The first one took place in Arizona in the 1870’s. This one takes place about ten years later, in a time where the rails were arriving and changing the transport industry. Cowboys and ranchers faced dwindling job offers, and during the construction of the rails, the Chinese and Mexican Americans were getting paid much less and Native Americans were either chased out of their homes or killed. Nothing anyone can do about that now, but if Charlotte Vaughn were there, she’d have tried her best to document these calamities. She’s an aspiring reporter in a world where apart from one newspaper called the Yuma Inquirer who may or may not accept her, no one wants to hire a female journalist. She also has an abusive uncle breathing down her neck and her timid mother’s. Then one day she ends up faced at gunpoint in a train robbery orchestrated by Luther Rose’s gang, and the one who holds the gun is Reese Murphy, who is celebrating his eighteenth birthday this way. Reese is known as the Rose Kid, who ended up forced into the gang when he managed to save himself from being shot by the man he now refers to as Boss by saying he knows who killed his brother, Waylan Rose. When the two begin to cross paths, the two of them realize they might have to work together - and not enjoy it - to start the new lives out in the Wild West they’ve yearned for.
When an author writes with two different narrators, it’s important to keep them both different and enticing at the same time. Reese and Charlotte are perfect choices for Wild West heroes. What I enjoyed about Reese is his outlaw status, and due to the famous sundown draw, the Old West is certainly a good setting for making a fugitive have to stay extreme and agitated. We don’t witness the back story of how he became the Rose Kid and are instead drawn right into a big train robbery and the decision of speeding ahead could’ve not let us wear in the guy. But Bowman manages to keep his storyline suspenseful by first creating a big misunderstanding between the two protagonists and then lets us dive more into who he is, and we feel Reese may be the more mild-mannered one, which is refreshing when it comes to stories featuring a boy and girl at the helm. Charlotte is also a terrifically admirable investigative journalist, and I got the impression Bowman wrote her as someone anybody who feels the world is against them when they are the actual hard worker can relate to. In other words, us all. Her desire to be treated as well as men and to document the solid truth makes her a prideful and model character.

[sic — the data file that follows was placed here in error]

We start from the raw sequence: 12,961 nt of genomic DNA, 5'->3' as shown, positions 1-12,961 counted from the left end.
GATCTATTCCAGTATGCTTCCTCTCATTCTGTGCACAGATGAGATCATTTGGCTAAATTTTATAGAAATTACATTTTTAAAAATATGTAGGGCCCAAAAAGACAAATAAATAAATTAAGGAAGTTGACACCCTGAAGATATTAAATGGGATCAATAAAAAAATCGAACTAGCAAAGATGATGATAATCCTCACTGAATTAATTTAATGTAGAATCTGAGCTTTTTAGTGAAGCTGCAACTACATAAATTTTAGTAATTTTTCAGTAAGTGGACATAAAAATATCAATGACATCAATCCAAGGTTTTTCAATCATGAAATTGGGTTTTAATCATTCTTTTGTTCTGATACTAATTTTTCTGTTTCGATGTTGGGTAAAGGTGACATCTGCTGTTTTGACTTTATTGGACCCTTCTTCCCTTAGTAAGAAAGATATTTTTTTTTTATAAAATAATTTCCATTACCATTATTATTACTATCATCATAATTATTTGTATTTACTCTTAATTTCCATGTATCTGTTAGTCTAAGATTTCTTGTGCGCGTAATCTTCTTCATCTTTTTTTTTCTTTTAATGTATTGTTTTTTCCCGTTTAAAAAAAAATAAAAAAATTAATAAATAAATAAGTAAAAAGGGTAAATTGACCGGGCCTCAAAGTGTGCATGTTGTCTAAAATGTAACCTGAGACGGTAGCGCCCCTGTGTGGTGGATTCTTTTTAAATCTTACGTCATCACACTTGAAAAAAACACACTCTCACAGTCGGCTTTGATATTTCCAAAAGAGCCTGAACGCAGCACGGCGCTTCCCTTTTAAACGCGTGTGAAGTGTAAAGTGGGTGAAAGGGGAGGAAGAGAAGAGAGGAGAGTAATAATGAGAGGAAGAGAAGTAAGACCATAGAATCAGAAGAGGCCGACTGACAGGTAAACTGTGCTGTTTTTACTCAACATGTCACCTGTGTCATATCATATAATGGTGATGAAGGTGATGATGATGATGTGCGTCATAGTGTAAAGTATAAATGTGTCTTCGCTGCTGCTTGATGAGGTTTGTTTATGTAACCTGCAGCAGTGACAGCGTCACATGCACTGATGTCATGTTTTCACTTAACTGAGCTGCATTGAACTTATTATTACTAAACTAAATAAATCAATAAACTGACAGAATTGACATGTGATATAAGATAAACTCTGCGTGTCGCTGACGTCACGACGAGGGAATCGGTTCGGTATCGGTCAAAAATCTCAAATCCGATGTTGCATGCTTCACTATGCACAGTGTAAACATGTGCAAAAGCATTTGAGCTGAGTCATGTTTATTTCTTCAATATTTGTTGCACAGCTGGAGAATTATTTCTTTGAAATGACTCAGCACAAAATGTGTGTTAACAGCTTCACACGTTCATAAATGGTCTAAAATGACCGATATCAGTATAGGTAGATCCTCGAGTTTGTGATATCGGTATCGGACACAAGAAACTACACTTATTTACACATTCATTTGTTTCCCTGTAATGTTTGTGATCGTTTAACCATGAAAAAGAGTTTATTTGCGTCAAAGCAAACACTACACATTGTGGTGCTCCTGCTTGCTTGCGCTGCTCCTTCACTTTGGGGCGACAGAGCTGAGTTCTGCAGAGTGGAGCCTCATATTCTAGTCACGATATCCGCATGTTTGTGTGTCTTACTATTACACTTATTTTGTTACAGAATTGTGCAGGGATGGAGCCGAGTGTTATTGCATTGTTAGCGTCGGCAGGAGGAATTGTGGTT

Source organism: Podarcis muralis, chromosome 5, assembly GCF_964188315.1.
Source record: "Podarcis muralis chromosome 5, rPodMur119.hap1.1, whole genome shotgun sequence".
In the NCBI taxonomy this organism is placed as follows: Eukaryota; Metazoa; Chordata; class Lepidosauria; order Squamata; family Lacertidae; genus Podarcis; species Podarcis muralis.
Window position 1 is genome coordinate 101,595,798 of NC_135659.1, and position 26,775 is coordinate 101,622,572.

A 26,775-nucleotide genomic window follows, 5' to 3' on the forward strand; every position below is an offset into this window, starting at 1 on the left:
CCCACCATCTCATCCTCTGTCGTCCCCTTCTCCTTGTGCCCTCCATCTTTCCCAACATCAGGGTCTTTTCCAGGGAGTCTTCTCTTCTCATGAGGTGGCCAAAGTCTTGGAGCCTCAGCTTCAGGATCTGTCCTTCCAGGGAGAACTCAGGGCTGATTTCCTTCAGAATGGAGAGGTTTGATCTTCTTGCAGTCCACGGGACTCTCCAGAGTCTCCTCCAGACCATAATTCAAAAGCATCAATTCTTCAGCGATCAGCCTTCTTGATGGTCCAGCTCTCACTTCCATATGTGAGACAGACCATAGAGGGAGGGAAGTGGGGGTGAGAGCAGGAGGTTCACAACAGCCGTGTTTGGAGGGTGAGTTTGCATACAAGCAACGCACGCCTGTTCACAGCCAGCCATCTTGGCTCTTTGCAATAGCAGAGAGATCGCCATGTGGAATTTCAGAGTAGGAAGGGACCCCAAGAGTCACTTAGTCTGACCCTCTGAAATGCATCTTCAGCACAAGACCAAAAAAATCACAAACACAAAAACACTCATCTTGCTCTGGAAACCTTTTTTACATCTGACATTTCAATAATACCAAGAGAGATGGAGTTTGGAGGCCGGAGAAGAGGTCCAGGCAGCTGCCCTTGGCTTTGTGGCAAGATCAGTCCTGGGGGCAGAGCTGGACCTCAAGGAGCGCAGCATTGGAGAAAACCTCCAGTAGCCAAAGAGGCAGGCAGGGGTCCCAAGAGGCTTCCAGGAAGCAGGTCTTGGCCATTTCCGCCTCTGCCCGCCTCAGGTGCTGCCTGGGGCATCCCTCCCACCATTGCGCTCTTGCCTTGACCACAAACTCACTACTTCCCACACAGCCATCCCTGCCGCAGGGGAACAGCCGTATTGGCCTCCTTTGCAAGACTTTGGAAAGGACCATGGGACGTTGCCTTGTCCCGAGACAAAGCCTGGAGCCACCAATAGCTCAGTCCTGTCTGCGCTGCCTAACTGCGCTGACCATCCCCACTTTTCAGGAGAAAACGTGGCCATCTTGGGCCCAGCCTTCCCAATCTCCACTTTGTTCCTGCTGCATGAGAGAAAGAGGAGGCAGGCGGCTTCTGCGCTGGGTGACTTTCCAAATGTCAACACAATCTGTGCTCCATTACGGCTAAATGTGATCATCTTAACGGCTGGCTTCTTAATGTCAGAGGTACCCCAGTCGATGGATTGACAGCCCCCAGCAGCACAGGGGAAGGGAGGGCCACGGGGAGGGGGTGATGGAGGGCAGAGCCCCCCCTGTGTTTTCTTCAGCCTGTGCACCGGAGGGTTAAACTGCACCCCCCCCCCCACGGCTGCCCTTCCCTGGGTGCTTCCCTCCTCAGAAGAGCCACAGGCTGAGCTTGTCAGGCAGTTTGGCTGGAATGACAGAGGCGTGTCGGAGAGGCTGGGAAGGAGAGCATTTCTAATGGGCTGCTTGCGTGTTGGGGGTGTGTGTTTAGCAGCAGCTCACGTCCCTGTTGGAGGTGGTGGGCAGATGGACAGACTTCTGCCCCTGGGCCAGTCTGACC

This book begins on a quote: Before you embark on a journey of revenge, dig two graves. This was written by Confucius, whoever that was. I somewhat enjoyed the recent western film called Hostiles, which has three horrible deaths over the course of a single minute. Retribution Rails includes deaths that might even shock some people about how instantaneous and how they emphasize Shakespeare’s “What’s-done-is-done”. One of the deaths was not treated as emotionally as I would’ve hoped, but that’s the one thing I can think of that was wrong with this book.
I later found out about a little gift Bowman gives readers who read Vengeance Road first, a treat that shows what fan service and good stories are all about. The relationship between Reese and Charlotte is never unbelievable, never sappy, and always realistic. Then the ending is also one of the most effectively suspenseful I’ve read in ages, while also actually being factually accurate. I couldn’t believe it myself until Bowman explained after the story was done. It also has a Shyamalan-esque sort of ending that goes beyond what generally effective endings tend to go for.
I couldn’t put Retribution Rails down, and when it was over, I was not only forever happy about my curiosity, I couldn’t wait to get back to the Taken trilogy, the other book in the duology, and her newest book, Contagion. Who ever said westerns were dead?